Prime Music
2 new from $78.99

Sell yours for a Gift Card
We'll buy it for up to $1.00
Learn More
Trade in now
Have one to sell? Sell on Amazon

Image Unavailable

Image not available for
Color:
  • Concert for Bangladesh
  • Sorry, this item is not available in
  • Image not available
  • To view this video download Flash Player
      

Concert for Bangladesh


Available from these sellers.
2 new from $78.99
Amazon Price New from Used from
DVD
"Please retry"
2-Disc Version
$78.99

What Other Items Do Customers Buy After Viewing This Item?


Product Details

  • Actors: George Harrison, Bob Dylan, Ravi Shankar, Ringo Starr, Eric Clapton
  • Directors: Saul Swimmer
  • Producers: George Harrison, Allen Klein
  • Format: Multiple Formats, Color, Dolby, NTSC
  • Language: Italian (Dolby Digital 2.0), English (DTS 5.1)
  • Subtitles: German, English, Dutch, Italian, Spanish, Portuguese
  • Region: Region 1 (U.S. and Canada only. Read more about DVD formats.)
  • Aspect Ratio: 4:3
  • Number of discs: 2
  • Rated: G (General Audience)
  • Studio: Rhino Records
  • DVD Release Date: October 25, 2005
  • Run Time: 103 minutes
  • Average Customer Review: 4.6 out of 5 stars  See all reviews (159 customer reviews)
  • ASIN: B000AYQJ3I
  • Amazon Best Sellers Rank: #51,235 in Movies & TV (See Top 100 in Movies & TV)
  • Learn more about "Concert for Bangladesh" on IMDb

Special Features

  • Documentary: The Concert for Bangladesh Revisited with George Harrison and Friends
  • Previously unseen performances from the rehearsals, sound check, and afternoon show
  • Mini features: The Making of the Film; The Making of the Album; The Original Artwork; Recollections of August 1st, 1971; Take a Bow

Editorial Reviews

Product Description

The Concert for Bangladesh was the first benefit concert of its kind in that it brought together an extraordinary assemblage of major artists collaborating for a common humanitarian cause-setting the precedent that music could be used to serve a higher purpose. The concert sold out Madison Square Garden and has helped to generate millions for UNICEF and raised awareness for the organization around the world, as well as among other musicians and their fans. It is acknowledged as the inspiration and the forerunner to the major global fundraising events of recent years. To quote the United Nations Secretary General Kofi Annan, "George and his friends were pioneers." All artists' royalties from the sales of the DVD will go to UNICEF.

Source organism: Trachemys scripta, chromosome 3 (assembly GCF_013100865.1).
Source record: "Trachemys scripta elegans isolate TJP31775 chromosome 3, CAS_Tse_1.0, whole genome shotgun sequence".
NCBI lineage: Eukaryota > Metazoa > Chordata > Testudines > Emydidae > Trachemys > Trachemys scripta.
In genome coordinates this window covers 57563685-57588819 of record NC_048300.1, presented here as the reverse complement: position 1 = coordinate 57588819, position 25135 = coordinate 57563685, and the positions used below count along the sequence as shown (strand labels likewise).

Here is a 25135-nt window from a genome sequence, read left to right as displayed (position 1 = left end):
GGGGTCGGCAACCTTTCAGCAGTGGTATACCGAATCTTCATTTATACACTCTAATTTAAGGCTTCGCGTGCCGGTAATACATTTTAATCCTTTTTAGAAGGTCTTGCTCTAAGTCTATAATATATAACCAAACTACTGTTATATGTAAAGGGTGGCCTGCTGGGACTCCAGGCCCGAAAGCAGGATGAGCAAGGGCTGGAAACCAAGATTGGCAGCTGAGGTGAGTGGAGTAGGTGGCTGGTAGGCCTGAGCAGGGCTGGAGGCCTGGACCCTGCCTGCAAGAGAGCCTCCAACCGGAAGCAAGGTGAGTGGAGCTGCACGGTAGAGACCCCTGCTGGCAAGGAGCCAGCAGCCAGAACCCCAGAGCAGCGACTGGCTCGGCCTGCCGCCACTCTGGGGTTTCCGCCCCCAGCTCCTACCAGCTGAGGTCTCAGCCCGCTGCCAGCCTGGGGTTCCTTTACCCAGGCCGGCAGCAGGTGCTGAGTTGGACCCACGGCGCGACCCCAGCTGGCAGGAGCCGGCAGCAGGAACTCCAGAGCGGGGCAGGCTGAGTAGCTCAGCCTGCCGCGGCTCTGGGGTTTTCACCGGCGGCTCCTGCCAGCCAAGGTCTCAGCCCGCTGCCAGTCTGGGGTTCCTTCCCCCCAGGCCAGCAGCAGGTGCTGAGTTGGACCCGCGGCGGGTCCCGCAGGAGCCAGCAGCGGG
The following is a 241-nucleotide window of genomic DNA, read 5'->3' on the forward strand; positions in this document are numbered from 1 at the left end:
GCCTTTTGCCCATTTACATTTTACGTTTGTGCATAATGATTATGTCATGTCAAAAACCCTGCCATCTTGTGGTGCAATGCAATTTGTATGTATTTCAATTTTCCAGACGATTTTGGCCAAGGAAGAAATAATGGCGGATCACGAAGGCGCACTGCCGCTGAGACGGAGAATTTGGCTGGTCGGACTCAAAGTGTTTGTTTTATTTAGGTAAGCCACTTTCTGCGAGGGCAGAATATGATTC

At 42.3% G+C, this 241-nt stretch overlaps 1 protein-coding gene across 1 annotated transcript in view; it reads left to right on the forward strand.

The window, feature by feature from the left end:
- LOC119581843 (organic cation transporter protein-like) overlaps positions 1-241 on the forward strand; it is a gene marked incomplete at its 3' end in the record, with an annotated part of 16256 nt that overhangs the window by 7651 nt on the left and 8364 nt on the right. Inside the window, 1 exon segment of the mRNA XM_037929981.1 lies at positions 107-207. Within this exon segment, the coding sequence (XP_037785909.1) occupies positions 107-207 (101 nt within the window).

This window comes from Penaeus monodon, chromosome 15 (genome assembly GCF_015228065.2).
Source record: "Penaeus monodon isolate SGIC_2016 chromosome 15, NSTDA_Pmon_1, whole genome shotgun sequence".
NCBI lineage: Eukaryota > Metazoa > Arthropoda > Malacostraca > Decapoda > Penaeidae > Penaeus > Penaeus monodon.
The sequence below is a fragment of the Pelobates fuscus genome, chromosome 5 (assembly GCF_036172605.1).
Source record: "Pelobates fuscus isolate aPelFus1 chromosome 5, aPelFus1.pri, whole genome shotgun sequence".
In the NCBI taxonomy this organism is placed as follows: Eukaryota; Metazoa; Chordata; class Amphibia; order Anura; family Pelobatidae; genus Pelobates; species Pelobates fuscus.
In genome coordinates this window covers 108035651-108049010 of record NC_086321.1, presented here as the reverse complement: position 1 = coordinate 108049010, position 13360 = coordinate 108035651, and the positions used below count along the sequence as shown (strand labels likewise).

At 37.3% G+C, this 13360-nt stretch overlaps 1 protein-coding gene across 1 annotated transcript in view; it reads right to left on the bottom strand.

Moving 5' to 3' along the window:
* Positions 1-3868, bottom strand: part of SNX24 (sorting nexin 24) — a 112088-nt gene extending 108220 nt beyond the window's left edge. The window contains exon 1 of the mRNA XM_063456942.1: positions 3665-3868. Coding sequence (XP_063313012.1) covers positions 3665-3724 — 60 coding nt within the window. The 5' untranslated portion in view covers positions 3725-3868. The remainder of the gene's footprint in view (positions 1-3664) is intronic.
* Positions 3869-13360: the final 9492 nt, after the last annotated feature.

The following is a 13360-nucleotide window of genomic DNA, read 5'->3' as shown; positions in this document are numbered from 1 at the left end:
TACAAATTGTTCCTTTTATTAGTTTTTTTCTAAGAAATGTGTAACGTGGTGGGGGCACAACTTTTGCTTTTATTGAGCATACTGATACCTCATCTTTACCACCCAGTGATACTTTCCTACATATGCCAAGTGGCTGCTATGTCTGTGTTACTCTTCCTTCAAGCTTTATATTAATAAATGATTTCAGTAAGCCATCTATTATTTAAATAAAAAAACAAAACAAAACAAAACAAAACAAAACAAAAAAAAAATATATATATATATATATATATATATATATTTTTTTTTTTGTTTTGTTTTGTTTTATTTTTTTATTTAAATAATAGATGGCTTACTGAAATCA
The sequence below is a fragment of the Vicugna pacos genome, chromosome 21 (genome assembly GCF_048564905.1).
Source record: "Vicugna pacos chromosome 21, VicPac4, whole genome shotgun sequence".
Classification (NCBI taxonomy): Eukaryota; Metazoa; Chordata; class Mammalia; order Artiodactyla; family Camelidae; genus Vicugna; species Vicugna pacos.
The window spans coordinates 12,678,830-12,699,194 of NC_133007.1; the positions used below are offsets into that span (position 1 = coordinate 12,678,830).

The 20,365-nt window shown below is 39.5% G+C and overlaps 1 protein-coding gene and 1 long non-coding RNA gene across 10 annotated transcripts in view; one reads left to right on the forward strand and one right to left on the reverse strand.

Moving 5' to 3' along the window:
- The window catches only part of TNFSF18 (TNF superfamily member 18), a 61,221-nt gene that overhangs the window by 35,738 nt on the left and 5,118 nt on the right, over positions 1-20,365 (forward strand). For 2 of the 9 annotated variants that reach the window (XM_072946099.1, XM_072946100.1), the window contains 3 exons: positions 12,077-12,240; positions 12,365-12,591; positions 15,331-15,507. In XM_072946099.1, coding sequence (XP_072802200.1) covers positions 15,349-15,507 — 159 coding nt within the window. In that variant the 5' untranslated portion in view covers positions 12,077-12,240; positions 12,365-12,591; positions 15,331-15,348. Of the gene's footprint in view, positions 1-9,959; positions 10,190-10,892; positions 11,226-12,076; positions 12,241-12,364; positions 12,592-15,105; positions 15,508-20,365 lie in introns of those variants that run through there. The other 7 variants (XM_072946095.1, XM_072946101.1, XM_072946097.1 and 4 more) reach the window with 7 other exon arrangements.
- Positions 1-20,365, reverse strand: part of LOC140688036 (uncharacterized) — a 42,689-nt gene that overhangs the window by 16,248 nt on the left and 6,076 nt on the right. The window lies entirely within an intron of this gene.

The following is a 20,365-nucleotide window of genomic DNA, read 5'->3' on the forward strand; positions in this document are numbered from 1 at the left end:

Amazon.com

Before We Are the World, before the Amnesty International concerts, before Live Aid, Live 8, 46664, and all the other charitable and/or political events that have used popular music as their principal draw, there was George Harrison's 1971 Concert for Bangladesh, a stirring affair released here in a fine two-disc set. The cause--raising money for the beleaguered people of Bangladesh (formerly East Pakistan), who were ravaged by war, floods, and famine--was enough to attract the support of stars like the former Beatle, who had never fronted a band before, along with Bob Dylan and Eric Clapton, both of whom had been out of the limelight for some years due to various personal problems and choices. Given the little time that Harrison, whose help had been solicited by sitar master Ravi Shankar, had to organize the affair, the results are very impressive indeed: the enormous band, which also features Ringo Starr, Leon Russell, and Billy Preston, is tight, the music (spotlighting tunes from Harrison's All Things Must Pass, along with a few Beatle numbers) inspired, the musicians at the top of their games. (Only Clapton is sub-par; looking out of it and playing weakly, he's a far cry from the guy who, some 30 years later, would spearhead the magnificent Concert for George.) For some, the opportunity to see Dylan onstage with Harrison, Starr, and Russell (playing bass) will be the big attraction. Others will thrill to the remastered DVD sound and restored picture. Still others will revel in an entire disc of bonus material, including three previously-unreleased performances and a documentary featuring new interviews with many of the participants. 1971 was a bleak period in rock history; the Beatles had broken up, Hendrix, Joplin, and Morrison were dead, Woodstock was a distant memory. The Concert for Bangladesh shone like a beacon, a revelation of the better angels that reside within us all. And it still does. --Sam Graham

Customer Reviews

This is one DVD I can heartily recommend.
Junglies
Also, if you have seen the video version of this concert you will be greatly pleased by the quality of the sound and the visuals.
Duane Mulholland
I first fell in love with the concert all those years ago.
Roz

Most Helpful Customer Reviews

101 of 105 people found the following review helpful By Michael Behuniak on September 27, 2005
Format: DVD
The George Harrison-led "Concert for Bangladesh" will make its DVD debut Oct. 25 via Rhino, the same day Capitol releases a remixed, remastered CD of the project. Rhino is also creating a deluxe edition set with a reproduction of Harrison's handwritten lyrics for the then-new song "Bangla Desh," a postcard set, a sticker and a print of the original show poster.

Staged on Aug. 1, 1971, at New York's Madison Square Garden, the show raised funds via UNICEF for Bangladeshi refugees caught in the middle of the country's battle for independence from Pakistan.

It featured Harrison performing alongside Bob Dylan (making a rare public appearance in the wake of a serious motorcycle accident), Eric Clapton, Ringo Starr, Ravi Shankar, Billy Preston, Badfinger and Leon Russell. The event was chronicled the following year on a triple-LP set and a feature film.